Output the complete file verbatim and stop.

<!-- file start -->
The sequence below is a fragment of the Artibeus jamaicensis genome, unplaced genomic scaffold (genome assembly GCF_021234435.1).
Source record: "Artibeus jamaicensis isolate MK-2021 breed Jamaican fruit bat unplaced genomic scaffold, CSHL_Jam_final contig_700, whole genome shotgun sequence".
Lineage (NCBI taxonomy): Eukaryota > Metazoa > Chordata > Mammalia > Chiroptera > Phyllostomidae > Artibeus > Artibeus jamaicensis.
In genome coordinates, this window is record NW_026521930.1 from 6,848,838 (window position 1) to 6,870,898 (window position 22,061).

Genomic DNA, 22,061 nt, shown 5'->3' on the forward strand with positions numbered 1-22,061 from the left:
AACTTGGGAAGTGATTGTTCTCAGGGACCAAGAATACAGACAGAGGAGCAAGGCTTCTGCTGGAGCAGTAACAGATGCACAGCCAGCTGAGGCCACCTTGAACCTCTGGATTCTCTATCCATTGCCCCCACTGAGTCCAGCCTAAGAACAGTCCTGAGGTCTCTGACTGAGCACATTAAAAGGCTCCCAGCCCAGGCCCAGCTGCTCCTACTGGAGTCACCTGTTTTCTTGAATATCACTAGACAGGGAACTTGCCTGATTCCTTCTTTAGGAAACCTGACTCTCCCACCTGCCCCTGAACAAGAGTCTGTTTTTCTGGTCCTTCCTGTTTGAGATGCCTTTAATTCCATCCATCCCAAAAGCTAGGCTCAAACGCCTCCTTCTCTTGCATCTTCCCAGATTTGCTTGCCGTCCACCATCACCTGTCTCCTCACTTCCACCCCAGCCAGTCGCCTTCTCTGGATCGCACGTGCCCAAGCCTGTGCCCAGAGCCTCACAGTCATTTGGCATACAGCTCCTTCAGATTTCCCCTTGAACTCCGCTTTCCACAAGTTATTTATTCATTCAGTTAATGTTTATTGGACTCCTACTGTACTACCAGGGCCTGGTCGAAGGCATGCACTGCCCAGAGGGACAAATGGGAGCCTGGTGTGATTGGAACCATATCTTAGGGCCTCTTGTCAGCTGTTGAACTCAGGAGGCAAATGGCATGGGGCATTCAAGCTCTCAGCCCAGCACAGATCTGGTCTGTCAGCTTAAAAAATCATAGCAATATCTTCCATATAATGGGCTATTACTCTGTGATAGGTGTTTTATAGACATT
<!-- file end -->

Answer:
The sequence below is a fragment of the Artibeus jamaicensis genome, unplaced genomic scaffold (genome assembly GCF_021234435.1).
Source record: "Artibeus jamaicensis isolate MK-2021 breed Jamaican fruit bat unplaced genomic scaffold, CSHL_Jam_final contig_700, whole genome shotgun sequence".
Lineage (NCBI taxonomy): Eukaryota > Metazoa > Chordata > Mammalia > Chiroptera > Phyllostomidae > Artibeus > Artibeus jamaicensis.
In genome coordinates, this window is record NW_026521930.1 from 6,848,838 (window position 1) to 6,870,898 (window position 22,061).

Genomic DNA, 22,061 nt, shown 5'->3' on the forward strand with positions numbered 1-22,061 from the left:
AACTTGGGAAGTGATTGTTCTCAGGGACCAAGAATACAGACAGAGGAGCAAGGCTTCTGCTGGAGCAGTAACAGATGCACAGCCAGCTGAGGCCACCTTGAACCTCTGGATTCTCTATCCATTGCCCCCACTGAGTCCAGCCTAAGAACAGTCCTGAGGTCTCTGACTGAGCACATTAAAAGGCTCCCAGCCCAGGCCCAGCTGCTCCTACTGGAGTCACCTGTTTTCTTGAATATCACTAGACAGGGAACTTGCCTGATTCCTTCTTTAGGAAACCTGACTCTCCCACCTGCCCCTGAACAAGAGTCTGTTTTTCTGGTCCTTCCTGTTTGAGATGCCTTTAATTCCATCCATCCCAAAAGCTAGGCTCAAACGCCTCCTTCTCTTGCATCTTCCCAGATTTGCTTGCCGTCCACCATCACCTGTCTCCTCACTTCCACCCCAGCCAGTCGCCTTCTCTGGATCGCACGTGCCCAAGCCTGTGCCCAGAGCCTCACAGTCATTTGGCATACAGCTCCTTCAGATTTCCCCTTGAACTCCGCTTTCCACAAGTTATTTATTCATTCAGTTAATGTTTATTGGACTCCTACTGTACTACCAGGGCCTGGTCGAAGGCATGCACTGCCCAGAGGGACAAATGGGAGCCTGGTGTGATTGGAACCATATCTTAGGGCCTCTTGTCAGCTGTTGAACTCAGGAGGCAAATGGCATGGGGCATTCAAGCTCTCAGCCCAGCACAGATCTGGTCTGTCAGCTTAAAAAATCATAGCAATATCTTCCATATAATGGGCTATTACTCTGTGATAGGTGTTTTATAGACATT